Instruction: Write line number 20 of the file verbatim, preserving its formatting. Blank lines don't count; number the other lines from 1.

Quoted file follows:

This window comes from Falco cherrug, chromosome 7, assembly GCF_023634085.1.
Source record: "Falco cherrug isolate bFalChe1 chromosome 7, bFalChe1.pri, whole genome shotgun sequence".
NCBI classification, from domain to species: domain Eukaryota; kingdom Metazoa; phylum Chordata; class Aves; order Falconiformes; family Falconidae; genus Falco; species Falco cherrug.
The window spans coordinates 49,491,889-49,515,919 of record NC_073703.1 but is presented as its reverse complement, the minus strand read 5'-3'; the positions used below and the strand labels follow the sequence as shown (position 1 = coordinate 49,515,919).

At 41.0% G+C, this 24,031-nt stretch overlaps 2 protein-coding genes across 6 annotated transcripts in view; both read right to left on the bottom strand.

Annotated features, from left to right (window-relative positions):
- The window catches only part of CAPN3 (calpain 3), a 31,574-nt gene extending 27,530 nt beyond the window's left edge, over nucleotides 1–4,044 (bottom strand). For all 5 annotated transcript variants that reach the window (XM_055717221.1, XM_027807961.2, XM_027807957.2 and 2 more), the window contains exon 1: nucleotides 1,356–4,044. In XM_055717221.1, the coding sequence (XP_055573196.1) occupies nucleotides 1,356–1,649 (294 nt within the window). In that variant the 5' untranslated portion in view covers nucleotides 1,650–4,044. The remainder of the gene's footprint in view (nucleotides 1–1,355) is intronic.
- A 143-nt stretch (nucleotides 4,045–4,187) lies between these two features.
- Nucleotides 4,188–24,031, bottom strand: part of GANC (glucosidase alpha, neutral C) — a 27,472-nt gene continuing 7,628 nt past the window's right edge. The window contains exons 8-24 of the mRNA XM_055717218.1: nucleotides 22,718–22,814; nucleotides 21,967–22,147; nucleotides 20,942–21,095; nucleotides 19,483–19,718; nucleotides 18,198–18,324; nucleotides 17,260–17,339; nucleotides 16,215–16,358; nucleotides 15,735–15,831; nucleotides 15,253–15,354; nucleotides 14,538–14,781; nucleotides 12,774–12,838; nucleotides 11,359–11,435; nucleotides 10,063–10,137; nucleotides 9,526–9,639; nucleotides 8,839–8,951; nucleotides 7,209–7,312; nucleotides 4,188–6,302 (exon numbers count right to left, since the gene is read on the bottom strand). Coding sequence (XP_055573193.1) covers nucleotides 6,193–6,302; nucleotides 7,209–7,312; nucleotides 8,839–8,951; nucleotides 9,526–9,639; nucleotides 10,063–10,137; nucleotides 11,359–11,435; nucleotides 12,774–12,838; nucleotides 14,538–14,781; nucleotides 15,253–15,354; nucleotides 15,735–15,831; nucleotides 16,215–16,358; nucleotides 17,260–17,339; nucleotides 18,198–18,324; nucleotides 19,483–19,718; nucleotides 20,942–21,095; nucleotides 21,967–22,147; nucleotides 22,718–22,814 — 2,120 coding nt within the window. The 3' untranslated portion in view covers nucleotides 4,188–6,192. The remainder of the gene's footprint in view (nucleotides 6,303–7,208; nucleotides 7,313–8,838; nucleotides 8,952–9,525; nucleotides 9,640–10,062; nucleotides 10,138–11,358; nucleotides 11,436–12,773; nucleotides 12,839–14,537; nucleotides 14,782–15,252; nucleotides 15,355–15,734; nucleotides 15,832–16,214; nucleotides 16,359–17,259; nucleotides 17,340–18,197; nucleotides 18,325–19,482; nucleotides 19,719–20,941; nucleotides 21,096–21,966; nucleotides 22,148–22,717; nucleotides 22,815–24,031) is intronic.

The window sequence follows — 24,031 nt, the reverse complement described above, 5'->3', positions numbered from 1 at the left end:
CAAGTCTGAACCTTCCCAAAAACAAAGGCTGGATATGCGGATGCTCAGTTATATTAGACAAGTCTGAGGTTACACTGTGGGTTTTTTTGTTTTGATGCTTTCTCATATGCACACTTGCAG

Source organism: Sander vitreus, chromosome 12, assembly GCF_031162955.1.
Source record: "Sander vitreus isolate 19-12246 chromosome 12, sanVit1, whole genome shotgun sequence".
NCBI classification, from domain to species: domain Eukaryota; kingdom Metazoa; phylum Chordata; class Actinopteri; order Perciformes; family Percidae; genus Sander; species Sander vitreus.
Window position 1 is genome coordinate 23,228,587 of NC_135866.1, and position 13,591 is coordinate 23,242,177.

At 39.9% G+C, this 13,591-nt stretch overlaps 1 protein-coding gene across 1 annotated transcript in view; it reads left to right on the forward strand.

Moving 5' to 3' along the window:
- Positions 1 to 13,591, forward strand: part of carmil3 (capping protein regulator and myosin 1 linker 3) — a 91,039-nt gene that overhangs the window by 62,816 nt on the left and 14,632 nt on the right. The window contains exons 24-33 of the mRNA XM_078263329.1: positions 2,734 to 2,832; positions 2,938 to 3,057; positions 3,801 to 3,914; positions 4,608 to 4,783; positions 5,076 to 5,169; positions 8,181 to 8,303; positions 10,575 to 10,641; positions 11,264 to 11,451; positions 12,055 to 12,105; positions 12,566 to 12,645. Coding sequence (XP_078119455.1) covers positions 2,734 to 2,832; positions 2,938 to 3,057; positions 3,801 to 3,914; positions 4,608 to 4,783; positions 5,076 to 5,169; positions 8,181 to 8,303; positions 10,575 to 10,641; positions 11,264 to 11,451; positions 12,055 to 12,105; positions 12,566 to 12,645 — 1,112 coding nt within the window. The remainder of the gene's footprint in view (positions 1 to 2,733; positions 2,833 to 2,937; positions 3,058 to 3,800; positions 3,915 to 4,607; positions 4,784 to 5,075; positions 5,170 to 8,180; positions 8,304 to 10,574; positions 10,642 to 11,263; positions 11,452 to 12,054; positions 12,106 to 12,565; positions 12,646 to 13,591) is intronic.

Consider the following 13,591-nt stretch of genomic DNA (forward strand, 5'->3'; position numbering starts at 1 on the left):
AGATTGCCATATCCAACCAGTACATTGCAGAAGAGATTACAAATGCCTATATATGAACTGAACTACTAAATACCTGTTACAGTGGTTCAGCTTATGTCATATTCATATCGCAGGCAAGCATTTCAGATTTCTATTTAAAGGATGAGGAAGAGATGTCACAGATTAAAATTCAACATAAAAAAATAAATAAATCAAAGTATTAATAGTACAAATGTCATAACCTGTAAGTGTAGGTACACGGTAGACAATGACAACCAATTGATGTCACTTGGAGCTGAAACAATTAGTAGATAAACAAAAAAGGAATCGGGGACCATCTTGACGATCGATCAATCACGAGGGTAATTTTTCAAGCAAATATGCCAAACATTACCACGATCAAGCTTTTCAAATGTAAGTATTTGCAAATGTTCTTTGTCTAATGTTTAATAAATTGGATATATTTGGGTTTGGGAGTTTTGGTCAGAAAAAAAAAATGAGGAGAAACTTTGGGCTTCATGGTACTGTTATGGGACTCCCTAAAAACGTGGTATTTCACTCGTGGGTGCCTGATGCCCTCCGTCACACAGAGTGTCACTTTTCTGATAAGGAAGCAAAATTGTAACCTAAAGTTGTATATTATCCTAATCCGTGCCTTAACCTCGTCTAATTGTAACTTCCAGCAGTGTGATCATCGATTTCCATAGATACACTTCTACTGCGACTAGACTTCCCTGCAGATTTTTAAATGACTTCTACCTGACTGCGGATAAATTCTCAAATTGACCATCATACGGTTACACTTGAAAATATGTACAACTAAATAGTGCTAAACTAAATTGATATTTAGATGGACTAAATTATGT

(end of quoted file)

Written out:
AGATTGCCATATCCAACCAGTACATTGCAGAAGAGATTACAAATGCCTATATATGAACTGAACTACTAAATACCTGTTACAGTGGTTCAGCTTATGTCATATTCATATCGCAGGCAAGCATTTCAGATTTCTATTTAAAGGATGAGGAAGAGATGTCACAGATTAAAATTCAACATAAAAAAATAAATAAATCAAAGTATTAATAGTACAAATGTCATAACCTGTAAGTGTAGGTACACGGTAGACAATGACAACCAATTGATGTCACTTGGAGCTGAAACAATTAGTAGATAAACAAAAAAGGAATCGGGGACCATCTTGACGATCGATCAATCACGAGGGTAATTTTTCAAGCAAATATGCCAAACATTACCACGATCAAGCTTTTCAAATGTAAGTATTTGCAAATGTTCTTTGTCTAATGTTTAATAAATTGGATATATTTGGGTTTGGGAGTTTTGGTCAGAAAAAAAAAATGAGGAGAAACTTTGGGCTTCATGGTACTGTTATGGGACTCCCTAAAAACGTGGTATTTCACTCGTGGGTGCCTGATGCCCTCCGTCACACAGAGTGTCACTTTTCTGATAAGGAAGCAAAATTGTAACCTAAAGTTGTATATTATCCTAATCCGTGCCTTAACCTCGTCTAATTGTAACTTCCAGCAGTGTGATCATCGATTTCCATAGATACACTTCTACTGCGACTAGACTTCCCTGCAGATTTTTAAATGACTTCTACCTGACTGCGGATAAATTCTCAAATTGACCATCATACGGTTACACTTGAAAATATGTACAACTAAATAGTGCTAAACTAAATTGATATTTAGATGGACTAAATTATGT